Figure 2
Figure 2: Examining cell orientation under bright field microscopy. (A) Bright field view of toluene blue stained thick section of cardiac tissue illustrating cells that are longitudinally oriented (L) and obliquely oriented (O) with respect to the imaging plane; note the striations in the longitudinally oriented cell, for example. (B) Bright field view of a tissue section that has the transverse, cross-section of the cell aligned with the imaging plane. Please click here to view a larger version of this figure.

Figure 3
Figure 3: Segmentation of the electron microscopy data. (A) Snapshot of manual segmentation of mitochondria using the sculpt tool. (B) A 3D view of the complete manually segmented mitochondria, myofibrils (in a variety of colors), and sarcolemma (in pink). Please click here to view a larger version of this figure.

Figure 4
Figure 4: Converting binary image stacks into 3D tetrahedral mesh. (A-C) Binary masks of sarcolemma, myofibrils and mitochondria, respectively. (D) Merged view of the binary masks of myofibrils (in red) and mitochondria (in green). (E) Representative tetrahedral mesh that was generated from the image stack in (D) using iso2mesh. Please click here to view a larger version of this figure.

Figure 5
Figure 5: CardiacCellMeshGenerator. A screenshot of the graphical user interface that accompanies this protocol publication for users to perform steps 4 and 5. Please click here to view a larger version of this figure.

Figure 6
Figure 6: Simulating a realistic RyR cluster distribution onto a segmented electron microscopy image stack of cardiac ultrastructure. (A) A binary image stack depicting the gaps between myofibrils and mitochondria, which represent the set of all pixels where RyR clusters could be found. (B) A 3D rendering (image not drawn to scale) of one of the simulated RyR cluster distributions (shown as red spheres) within the 3D geometry depicted in the 3D image stack; the green surfaces represent the mitochondria in the image stack. (C) A higher-magnification (thus a small portion is cut out of the cell cross-section at the boundaries) view of the overlay of the RyR clusters from step 4 and the computational mesh from step 3 onto one slice of the 3D electron tomography image stack. (B) and (C) have been modified from Rajagopal et al.18 Please click here to view a larger version of this figure.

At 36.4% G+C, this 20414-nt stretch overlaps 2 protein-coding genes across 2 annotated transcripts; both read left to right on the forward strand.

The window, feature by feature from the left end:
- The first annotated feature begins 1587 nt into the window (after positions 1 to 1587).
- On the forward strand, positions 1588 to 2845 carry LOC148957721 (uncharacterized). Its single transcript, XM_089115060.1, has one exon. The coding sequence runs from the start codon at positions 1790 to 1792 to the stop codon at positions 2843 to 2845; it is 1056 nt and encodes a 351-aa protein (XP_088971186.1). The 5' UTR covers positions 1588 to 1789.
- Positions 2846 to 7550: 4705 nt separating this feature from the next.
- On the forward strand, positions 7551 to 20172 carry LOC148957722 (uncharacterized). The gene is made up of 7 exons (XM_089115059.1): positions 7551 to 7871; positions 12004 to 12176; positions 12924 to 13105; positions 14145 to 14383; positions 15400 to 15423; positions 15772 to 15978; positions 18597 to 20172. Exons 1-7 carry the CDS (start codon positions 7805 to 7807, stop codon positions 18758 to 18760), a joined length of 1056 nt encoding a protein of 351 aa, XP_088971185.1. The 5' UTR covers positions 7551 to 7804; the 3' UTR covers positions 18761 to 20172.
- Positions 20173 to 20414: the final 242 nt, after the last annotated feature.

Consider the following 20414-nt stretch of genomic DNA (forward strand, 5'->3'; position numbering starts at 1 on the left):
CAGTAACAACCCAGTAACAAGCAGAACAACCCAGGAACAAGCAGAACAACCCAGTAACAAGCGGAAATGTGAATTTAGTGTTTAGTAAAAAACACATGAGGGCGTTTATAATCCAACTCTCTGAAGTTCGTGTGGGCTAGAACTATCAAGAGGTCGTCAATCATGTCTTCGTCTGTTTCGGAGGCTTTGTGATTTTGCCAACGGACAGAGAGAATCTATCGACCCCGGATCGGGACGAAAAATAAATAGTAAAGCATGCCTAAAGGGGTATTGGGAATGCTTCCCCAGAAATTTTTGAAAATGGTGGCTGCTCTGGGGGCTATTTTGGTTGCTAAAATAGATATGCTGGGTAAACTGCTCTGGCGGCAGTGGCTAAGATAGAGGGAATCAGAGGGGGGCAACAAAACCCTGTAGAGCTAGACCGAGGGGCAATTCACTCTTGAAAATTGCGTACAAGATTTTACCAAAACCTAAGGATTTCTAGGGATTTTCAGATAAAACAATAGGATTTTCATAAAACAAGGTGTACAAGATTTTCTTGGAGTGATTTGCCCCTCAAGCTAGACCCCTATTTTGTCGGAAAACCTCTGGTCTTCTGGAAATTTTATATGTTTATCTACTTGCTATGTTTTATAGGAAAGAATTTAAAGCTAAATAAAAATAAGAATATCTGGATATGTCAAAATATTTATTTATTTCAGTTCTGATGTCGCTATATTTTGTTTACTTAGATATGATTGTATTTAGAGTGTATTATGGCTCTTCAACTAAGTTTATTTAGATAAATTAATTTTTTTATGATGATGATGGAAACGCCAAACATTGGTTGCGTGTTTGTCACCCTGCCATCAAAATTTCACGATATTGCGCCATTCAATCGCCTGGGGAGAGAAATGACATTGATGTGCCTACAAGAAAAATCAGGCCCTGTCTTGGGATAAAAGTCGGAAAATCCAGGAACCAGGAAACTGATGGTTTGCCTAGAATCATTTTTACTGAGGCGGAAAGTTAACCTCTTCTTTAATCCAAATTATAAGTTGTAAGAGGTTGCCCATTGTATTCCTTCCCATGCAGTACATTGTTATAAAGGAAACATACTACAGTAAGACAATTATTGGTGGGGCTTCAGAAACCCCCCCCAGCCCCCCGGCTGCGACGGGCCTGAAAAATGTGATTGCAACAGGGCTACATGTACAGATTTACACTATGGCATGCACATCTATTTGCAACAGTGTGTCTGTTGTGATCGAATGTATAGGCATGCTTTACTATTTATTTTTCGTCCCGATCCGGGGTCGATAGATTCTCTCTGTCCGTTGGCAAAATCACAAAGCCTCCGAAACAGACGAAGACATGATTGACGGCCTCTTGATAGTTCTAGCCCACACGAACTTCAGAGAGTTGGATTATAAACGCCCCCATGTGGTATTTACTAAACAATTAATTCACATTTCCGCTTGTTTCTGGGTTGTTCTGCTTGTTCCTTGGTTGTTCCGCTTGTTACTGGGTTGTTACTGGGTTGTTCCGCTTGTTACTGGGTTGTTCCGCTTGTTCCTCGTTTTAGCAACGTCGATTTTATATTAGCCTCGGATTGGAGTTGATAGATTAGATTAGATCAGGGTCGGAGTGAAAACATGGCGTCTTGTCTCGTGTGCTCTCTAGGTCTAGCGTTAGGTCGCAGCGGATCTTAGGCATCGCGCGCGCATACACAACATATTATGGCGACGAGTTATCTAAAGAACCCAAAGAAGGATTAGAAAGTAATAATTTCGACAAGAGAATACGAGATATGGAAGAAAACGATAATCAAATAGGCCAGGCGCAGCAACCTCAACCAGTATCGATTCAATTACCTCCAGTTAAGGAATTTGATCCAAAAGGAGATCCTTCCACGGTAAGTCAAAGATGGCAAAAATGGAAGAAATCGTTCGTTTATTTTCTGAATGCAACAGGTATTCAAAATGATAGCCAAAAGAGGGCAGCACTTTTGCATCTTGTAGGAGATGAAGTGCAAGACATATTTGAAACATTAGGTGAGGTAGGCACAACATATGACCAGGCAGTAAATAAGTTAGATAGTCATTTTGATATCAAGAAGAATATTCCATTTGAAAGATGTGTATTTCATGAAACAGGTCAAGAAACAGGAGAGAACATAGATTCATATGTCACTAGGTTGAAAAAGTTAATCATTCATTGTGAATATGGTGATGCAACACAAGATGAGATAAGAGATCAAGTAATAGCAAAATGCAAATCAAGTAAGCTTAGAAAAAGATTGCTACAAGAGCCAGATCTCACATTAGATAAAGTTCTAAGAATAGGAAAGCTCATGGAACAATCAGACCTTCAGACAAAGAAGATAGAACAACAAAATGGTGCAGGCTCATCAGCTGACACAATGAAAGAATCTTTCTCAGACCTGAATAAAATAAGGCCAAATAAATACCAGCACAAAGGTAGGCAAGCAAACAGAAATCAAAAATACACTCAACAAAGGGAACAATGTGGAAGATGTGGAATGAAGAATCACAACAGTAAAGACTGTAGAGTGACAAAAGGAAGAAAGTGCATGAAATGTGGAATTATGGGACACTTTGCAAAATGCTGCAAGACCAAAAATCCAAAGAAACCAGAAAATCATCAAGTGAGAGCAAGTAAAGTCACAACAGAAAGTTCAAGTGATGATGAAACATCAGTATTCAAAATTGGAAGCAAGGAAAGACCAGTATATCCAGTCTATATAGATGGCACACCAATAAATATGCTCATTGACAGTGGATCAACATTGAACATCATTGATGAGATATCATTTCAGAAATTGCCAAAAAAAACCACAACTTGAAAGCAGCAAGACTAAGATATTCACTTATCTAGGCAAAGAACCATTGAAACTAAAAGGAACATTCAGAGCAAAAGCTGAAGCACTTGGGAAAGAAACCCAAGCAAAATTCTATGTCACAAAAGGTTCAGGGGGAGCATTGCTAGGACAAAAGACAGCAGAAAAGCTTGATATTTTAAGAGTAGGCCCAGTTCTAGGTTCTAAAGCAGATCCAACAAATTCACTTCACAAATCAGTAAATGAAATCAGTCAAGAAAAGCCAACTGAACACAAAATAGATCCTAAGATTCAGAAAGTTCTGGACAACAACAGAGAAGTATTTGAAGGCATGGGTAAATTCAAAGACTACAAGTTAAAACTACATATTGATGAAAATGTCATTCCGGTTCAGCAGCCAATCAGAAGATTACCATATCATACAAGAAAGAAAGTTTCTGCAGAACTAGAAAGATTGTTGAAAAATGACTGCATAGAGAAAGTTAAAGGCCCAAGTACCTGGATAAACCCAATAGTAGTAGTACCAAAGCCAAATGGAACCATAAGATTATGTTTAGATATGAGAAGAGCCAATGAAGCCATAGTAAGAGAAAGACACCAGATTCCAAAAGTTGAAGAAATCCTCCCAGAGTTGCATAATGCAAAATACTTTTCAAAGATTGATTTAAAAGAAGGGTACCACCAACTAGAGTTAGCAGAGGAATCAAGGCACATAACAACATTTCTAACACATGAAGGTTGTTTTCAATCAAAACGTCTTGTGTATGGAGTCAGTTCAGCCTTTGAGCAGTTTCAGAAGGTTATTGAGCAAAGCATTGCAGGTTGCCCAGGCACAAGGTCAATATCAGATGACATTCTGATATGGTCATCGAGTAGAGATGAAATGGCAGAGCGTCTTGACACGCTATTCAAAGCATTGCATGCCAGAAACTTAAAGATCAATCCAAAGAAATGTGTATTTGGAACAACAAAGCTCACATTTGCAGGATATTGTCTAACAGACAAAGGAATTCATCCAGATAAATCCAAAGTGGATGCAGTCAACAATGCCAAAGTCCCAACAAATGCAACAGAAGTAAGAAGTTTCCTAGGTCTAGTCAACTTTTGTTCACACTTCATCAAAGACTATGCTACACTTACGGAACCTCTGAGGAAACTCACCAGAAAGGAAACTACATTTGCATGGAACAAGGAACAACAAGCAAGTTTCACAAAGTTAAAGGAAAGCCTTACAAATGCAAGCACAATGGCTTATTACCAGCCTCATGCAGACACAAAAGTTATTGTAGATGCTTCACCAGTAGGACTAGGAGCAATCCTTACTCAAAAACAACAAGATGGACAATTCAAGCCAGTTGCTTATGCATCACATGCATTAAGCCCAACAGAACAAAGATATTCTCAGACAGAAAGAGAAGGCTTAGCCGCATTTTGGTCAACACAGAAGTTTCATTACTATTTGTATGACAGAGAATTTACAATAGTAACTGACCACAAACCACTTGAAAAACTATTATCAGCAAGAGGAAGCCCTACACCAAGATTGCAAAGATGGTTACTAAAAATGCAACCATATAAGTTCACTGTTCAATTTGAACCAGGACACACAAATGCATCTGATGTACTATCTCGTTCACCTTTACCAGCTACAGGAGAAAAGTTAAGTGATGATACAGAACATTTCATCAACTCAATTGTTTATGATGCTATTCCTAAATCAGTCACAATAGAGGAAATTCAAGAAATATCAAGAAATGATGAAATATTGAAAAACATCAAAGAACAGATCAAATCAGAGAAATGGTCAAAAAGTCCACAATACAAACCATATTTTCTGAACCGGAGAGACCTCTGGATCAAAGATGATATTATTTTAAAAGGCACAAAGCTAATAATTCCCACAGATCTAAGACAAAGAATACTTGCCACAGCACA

Figure 7
Figure 7: Spatial distribution of numeric density of RyR clusters from three simulated RyR cluster patterns. All mesh nodes are color coded from white for numeric density of 0.0 RyR clusters/µm3 to red for a maximum numeric density of 0.99 RyR clusters/µm3. Please click here to view a larger version of this figure.

Figure 8
Figure 8: Spatial heterogeneity in [Ca2+]i during the rising phase of the Ca2+ transient. (A) The average cytosolic freely diffusing [Ca2+]i (left) and Fluo-4 bound Ca2+, [F4Ca]i (right). (B) and (C) show time-lapse snapshots of freely diffusing Ca2+ and F4Ca at the z-disc, transverse plane; black arrows mark regions of high [Ca2+]i due to mitochondrial clustering; red arrows mark regions of high [Ca2+]i due to several RyR clusters in close proximity. (C) Simulated line scans of [Ca2+]i (middle) [F4Ca]i (right). The line position is shown on the cell cross-section on the left. The horizontal dimension of the cell cross-section has been provided as an indicator of the spatial scale in the cross-sections of the image. This figure has been modified from Rajagopal et al.18 Please click here to view a larger version of this figure.

Figure 9